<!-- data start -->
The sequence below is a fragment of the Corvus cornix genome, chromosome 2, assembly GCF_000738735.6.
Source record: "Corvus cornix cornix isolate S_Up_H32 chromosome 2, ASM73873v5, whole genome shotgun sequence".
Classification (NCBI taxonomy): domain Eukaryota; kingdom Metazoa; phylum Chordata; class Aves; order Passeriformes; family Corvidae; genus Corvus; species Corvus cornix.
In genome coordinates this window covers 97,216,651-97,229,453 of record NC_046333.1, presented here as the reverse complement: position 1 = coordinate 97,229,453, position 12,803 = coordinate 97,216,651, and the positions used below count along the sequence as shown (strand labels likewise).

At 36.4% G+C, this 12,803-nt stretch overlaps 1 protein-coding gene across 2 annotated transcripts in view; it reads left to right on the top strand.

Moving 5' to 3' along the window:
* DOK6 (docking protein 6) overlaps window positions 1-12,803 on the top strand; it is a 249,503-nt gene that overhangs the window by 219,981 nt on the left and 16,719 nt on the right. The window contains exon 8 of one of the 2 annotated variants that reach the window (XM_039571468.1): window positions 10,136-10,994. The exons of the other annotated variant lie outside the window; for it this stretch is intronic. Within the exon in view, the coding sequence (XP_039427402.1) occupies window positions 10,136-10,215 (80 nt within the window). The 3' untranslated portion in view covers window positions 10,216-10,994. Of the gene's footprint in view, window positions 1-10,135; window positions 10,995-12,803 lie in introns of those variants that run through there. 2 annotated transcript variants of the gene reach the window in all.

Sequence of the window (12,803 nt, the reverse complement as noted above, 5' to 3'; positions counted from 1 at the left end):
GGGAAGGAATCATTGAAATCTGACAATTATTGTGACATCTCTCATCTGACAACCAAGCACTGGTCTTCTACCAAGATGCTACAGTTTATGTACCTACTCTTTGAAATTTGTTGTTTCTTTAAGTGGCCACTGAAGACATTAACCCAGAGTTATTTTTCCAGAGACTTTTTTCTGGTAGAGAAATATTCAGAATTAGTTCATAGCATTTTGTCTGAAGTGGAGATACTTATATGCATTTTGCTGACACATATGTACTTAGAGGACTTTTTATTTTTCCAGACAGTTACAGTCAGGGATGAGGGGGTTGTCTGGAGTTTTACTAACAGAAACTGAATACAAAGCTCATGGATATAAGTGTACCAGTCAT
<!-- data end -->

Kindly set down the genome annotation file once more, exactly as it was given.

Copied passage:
The sequence below is a fragment of the Corvus cornix genome, chromosome 2, assembly GCF_000738735.6.
Source record: "Corvus cornix cornix isolate S_Up_H32 chromosome 2, ASM73873v5, whole genome shotgun sequence".
Classification (NCBI taxonomy): domain Eukaryota; kingdom Metazoa; phylum Chordata; class Aves; order Passeriformes; family Corvidae; genus Corvus; species Corvus cornix.
In genome coordinates this window covers 97,216,651-97,229,453 of record NC_046333.1, presented here as the reverse complement: position 1 = coordinate 97,229,453, position 12,803 = coordinate 97,216,651, and the positions used below count along the sequence as shown (strand labels likewise).

At 36.4% G+C, this 12,803-nt stretch overlaps 1 protein-coding gene across 2 annotated transcripts in view; it reads left to right on the top strand.

Moving 5' to 3' along the window:
* DOK6 (docking protein 6) overlaps window positions 1-12,803 on the top strand; it is a 249,503-nt gene that overhangs the window by 219,981 nt on the left and 16,719 nt on the right. The window contains exon 8 of one of the 2 annotated variants that reach the window (XM_039571468.1): window positions 10,136-10,994. The exons of the other annotated variant lie outside the window; for it this stretch is intronic. Within the exon in view, the coding sequence (XP_039427402.1) occupies window positions 10,136-10,215 (80 nt within the window). The 3' untranslated portion in view covers window positions 10,216-10,994. Of the gene's footprint in view, window positions 1-10,135; window positions 10,995-12,803 lie in introns of those variants that run through there. 2 annotated transcript variants of the gene reach the window in all.

Sequence of the window (12,803 nt, the reverse complement as noted above, 5' to 3'; positions counted from 1 at the left end):
GGGAAGGAATCATTGAAATCTGACAATTATTGTGACATCTCTCATCTGACAACCAAGCACTGGTCTTCTACCAAGATGCTACAGTTTATGTACCTACTCTTTGAAATTTGTTGTTTCTTTAAGTGGCCACTGAAGACATTAACCCAGAGTTATTTTTCCAGAGACTTTTTTCTGGTAGAGAAATATTCAGAATTAGTTCATAGCATTTTGTCTGAAGTGGAGATACTTATATGCATTTTGCTGACACATATGTACTTAGAGGACTTTTTATTTTTCCAGACAGTTACAGTCAGGGATGAGGGGGTTGTCTGGAGTTTTACTAACAGAAACTGAATACAAAGCTCATGGATATAAGTGTACCAGTCAT